Spend Columbus Day learning about the history of genocide and colonization of the Americas

Today is Columbus Day, a day that the federal government deems worthy of celebrating. But for many people throughout the Americas, Columbus represented an end of their traditional way of life and the beginning of one of the largest waves of genocide known to mankind.

Columbus’ own writing on his first contact with the native people of what is know Haiti and the Dominican Republic speaks volumes to the intentions of the explorer:

“They … brought us parrots and balls of cotton and spears and many other things, which they exchanged for the glass beads and hawks’ bells. They willingly traded everything they owned… . They were well-built, with good bodies and handsome features…. They do not bear arms, and do not know them, for I showed them a sword, they took it by the edge and cut themselves out of ignorance. They have no iron. Their spears are made of cane… . They would make fine servants…. With fifty men we could subjugate them all and make them do whatever we want.”

Columbus was employed by Spain, “who set its sights on colonization of foreign land in order to increase its dwindling economic and political power in Europe. Once the Americas were discovered as a land rich in natural resources and filled with expendable people, most of the European continent followed suit. In the proceeding 500 years, the indigenous population experienced genocide, colonization, slavery, and occupation, (though accompanied by an ever-existent spirit of resistance)” (1).

The rest, as they say, is history. But that history is a live and well today. Native people have lived under occupation for more than 500 years. Many migrants to the U.S. are indigenous people that have been traveling the continent along traditional migratory routs for hundreds of years. The oppression that they face has only increased through the expansion of U.S.-driven trade policy, including NAFTA and CAFTA.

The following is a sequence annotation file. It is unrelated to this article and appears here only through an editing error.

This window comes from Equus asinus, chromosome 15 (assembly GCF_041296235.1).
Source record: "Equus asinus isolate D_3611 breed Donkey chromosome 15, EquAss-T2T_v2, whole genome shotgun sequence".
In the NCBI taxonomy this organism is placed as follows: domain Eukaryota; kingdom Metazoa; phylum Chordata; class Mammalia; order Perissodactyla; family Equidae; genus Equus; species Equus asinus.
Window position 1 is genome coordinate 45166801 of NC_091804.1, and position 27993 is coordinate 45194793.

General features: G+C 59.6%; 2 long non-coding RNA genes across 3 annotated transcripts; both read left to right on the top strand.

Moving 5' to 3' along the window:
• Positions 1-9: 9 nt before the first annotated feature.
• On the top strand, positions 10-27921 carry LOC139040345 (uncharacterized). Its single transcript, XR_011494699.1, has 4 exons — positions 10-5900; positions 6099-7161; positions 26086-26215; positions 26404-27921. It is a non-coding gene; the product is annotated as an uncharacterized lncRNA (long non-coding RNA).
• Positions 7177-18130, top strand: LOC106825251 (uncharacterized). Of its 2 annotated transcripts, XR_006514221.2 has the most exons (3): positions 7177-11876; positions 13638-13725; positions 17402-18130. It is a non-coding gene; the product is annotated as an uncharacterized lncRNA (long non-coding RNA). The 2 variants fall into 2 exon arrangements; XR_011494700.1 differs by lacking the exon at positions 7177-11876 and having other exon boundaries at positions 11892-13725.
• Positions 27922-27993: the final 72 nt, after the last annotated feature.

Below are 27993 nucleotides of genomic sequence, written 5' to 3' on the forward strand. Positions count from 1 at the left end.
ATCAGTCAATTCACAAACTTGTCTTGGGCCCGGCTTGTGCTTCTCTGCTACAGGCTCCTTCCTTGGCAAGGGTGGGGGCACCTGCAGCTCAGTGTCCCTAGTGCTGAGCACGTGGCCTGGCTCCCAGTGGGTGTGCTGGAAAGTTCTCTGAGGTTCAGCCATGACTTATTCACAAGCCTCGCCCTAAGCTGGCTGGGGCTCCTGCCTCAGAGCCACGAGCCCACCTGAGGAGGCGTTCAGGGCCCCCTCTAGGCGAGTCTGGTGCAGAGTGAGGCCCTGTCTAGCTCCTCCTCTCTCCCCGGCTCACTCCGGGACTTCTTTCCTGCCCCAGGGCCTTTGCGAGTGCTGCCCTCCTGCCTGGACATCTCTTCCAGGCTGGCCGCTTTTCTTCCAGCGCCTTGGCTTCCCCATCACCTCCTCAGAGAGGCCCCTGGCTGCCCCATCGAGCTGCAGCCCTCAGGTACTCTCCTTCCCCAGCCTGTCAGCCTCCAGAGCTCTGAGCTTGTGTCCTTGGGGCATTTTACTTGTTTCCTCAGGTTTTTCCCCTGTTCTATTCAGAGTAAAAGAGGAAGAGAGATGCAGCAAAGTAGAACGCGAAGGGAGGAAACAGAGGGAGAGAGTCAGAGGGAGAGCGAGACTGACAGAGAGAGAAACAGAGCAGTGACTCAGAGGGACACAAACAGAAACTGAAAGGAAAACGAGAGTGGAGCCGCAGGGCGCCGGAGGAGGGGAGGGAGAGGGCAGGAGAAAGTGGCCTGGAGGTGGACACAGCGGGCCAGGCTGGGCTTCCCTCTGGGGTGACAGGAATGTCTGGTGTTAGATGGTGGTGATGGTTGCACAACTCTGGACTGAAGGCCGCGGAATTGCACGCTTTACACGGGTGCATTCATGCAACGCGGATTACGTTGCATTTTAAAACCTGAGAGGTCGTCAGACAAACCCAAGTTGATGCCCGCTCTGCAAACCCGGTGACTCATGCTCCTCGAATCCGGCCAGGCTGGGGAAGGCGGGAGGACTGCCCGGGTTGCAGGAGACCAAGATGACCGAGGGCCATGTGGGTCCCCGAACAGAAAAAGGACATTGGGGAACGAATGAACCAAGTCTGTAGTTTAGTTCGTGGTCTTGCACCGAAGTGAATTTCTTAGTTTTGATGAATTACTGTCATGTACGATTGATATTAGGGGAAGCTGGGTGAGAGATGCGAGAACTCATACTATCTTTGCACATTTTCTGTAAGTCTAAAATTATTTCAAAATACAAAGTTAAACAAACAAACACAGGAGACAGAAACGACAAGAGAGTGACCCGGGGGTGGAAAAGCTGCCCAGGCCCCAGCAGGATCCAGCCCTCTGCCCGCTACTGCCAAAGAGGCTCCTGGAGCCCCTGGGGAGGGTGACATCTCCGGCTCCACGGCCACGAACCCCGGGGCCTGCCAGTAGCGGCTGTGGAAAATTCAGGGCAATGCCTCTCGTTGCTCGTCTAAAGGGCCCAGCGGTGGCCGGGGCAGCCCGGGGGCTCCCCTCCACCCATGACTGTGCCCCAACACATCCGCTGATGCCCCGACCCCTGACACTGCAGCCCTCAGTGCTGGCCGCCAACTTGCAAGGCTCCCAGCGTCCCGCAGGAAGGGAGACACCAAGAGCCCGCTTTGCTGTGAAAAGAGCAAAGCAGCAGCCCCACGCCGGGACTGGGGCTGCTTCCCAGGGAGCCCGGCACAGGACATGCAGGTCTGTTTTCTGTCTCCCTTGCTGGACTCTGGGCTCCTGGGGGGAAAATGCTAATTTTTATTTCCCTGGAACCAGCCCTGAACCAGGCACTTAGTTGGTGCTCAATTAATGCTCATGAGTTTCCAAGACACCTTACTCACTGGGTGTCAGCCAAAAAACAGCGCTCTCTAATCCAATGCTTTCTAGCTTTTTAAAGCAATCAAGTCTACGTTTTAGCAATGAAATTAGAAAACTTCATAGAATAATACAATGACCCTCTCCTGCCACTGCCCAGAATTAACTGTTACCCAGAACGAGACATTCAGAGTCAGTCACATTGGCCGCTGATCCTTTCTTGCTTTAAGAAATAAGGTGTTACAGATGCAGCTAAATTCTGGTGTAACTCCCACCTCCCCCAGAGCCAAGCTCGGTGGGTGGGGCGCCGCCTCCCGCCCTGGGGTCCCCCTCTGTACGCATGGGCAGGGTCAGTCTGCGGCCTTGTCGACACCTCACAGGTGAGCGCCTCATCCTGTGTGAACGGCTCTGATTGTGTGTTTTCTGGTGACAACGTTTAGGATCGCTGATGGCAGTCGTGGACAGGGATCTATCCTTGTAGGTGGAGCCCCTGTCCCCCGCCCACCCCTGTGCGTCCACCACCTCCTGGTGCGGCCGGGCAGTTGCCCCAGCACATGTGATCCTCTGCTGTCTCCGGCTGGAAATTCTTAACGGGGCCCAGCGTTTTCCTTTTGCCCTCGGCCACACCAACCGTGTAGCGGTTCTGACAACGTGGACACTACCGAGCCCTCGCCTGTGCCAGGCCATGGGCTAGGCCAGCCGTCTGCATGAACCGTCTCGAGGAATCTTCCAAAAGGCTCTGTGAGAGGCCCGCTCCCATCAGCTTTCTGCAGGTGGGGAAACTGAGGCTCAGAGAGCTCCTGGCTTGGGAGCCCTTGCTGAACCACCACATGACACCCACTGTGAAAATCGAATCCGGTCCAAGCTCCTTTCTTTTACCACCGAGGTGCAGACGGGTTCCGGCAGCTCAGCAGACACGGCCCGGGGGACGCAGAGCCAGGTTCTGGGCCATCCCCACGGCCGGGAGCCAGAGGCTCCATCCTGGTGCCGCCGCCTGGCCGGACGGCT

NAFTA gave corporate America a free ticket to export middle-class US jobs and flooded the Mexican market with subsidized US grains, destroying the ability of small farmers to make a living off of corn production and along with it their centuries-old traditions closely attached to cultivation of the land. Without a means to compete with US-subsidized grains, indigenous and campesino Mexicans were forced to migrate north to find work.

But the history of indigenous people in the Americas overlaps with the oppression that non-indigenous people face here as well. Neoliberalism has played a major role in the current economic crisis, with hundreds of thousands of Americans now feeling the pressure that immigrants have felt for years. The Occupy Wall Street protests are “largely a result of the neoliberalization of the US economy and politics… As neoliberalism erodes the public sphere… every-day Americans are finding themselves without a voice in the decisions that affect their lives. This increasing frustration has driven people to the streets” (1).

If you know people who celebrate Columbus day, take a moment to share with them this excellent video that asks us to reconsider Columbus Day.

And learn more about the genocide of millions of indigenous people by reading the first chapter of Howard Zinn’s excellent book, A People’s History of the United States.


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